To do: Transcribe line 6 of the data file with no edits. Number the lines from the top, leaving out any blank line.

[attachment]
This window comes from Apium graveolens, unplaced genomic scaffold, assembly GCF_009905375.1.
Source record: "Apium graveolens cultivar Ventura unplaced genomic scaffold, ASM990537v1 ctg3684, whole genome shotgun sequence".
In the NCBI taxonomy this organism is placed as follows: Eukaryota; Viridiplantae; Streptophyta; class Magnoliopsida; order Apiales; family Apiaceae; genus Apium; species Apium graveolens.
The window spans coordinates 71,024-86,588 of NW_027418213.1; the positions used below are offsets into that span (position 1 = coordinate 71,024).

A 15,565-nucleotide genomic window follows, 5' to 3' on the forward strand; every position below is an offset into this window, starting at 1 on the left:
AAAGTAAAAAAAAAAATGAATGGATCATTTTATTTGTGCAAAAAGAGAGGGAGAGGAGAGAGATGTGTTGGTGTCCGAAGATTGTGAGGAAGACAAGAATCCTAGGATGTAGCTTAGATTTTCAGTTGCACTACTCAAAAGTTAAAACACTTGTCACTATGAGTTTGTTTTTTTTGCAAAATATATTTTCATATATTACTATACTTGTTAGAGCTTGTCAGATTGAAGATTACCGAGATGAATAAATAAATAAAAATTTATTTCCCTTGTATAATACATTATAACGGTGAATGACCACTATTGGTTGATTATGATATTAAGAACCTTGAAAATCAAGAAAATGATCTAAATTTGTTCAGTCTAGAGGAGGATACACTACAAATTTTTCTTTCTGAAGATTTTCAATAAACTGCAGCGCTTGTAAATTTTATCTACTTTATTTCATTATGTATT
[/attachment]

AAAGTAAAAAAAAAAATGAATGGATCATTTTATTTGTGCAAAAAGAGAGGGAGAGGAGAGAGATGTGTTGGTGTCCGAAGATTGTGAGGAAGACAAGAATCCTAGGATGTAGCTTAGATTTTCAGTTGCACTACTCAAAAGTTAAAACACTTGTCACTATGAGTTTGTTTTTTTTGCAAAATATATTTTCATATATTACTATACTTGTTAGAGCTTGTCAGATTGAAGATTACCGAGATGAATAAATAAATAAAAATTTATTTCCCTTGTATAATACATTATAACGGTGAATGACCACTATTGGTTGATTATGATATTAAGAACCTTGAAAATCAAGAAAATGATCTAAATTTGTTCAGTCTAGAGGAGGATACACTACAAATTTTTCTTTCTGAAGATTTTCAATAAACTGCAGCGCTTGTAAATTTTATCTACTTTATTTCATTATGTATT